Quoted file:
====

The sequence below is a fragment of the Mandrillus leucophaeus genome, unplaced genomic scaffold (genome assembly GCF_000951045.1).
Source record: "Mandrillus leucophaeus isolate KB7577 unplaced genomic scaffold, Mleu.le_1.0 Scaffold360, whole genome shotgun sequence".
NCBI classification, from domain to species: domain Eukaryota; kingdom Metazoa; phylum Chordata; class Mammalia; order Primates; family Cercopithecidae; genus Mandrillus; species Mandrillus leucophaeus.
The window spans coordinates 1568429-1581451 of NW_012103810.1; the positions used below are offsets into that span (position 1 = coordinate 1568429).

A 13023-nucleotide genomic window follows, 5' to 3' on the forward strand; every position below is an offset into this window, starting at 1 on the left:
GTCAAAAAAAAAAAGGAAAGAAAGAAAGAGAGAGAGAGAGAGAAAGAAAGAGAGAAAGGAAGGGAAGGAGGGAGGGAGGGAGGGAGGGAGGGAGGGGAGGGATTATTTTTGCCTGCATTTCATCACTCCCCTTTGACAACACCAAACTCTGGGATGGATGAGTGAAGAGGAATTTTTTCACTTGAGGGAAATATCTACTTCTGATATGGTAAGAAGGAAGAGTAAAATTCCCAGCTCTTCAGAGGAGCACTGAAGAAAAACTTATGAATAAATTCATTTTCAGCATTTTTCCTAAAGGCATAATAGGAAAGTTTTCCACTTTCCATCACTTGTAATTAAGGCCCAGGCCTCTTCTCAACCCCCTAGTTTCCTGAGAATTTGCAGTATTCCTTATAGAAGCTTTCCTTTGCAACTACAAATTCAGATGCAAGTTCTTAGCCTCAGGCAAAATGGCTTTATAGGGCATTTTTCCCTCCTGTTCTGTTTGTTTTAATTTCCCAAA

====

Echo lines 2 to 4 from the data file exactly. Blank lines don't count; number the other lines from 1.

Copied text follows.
Source record: "Mandrillus leucophaeus isolate KB7577 unplaced genomic scaffold, Mleu.le_1.0 Scaffold360, whole genome shotgun sequence".
NCBI classification, from domain to species: domain Eukaryota; kingdom Metazoa; phylum Chordata; class Mammalia; order Primates; family Cercopithecidae; genus Mandrillus; species Mandrillus leucophaeus.
The window spans coordinates 1568429-1581451 of NW_012103810.1; the positions used below are offsets into that span (position 1 = coordinate 1568429).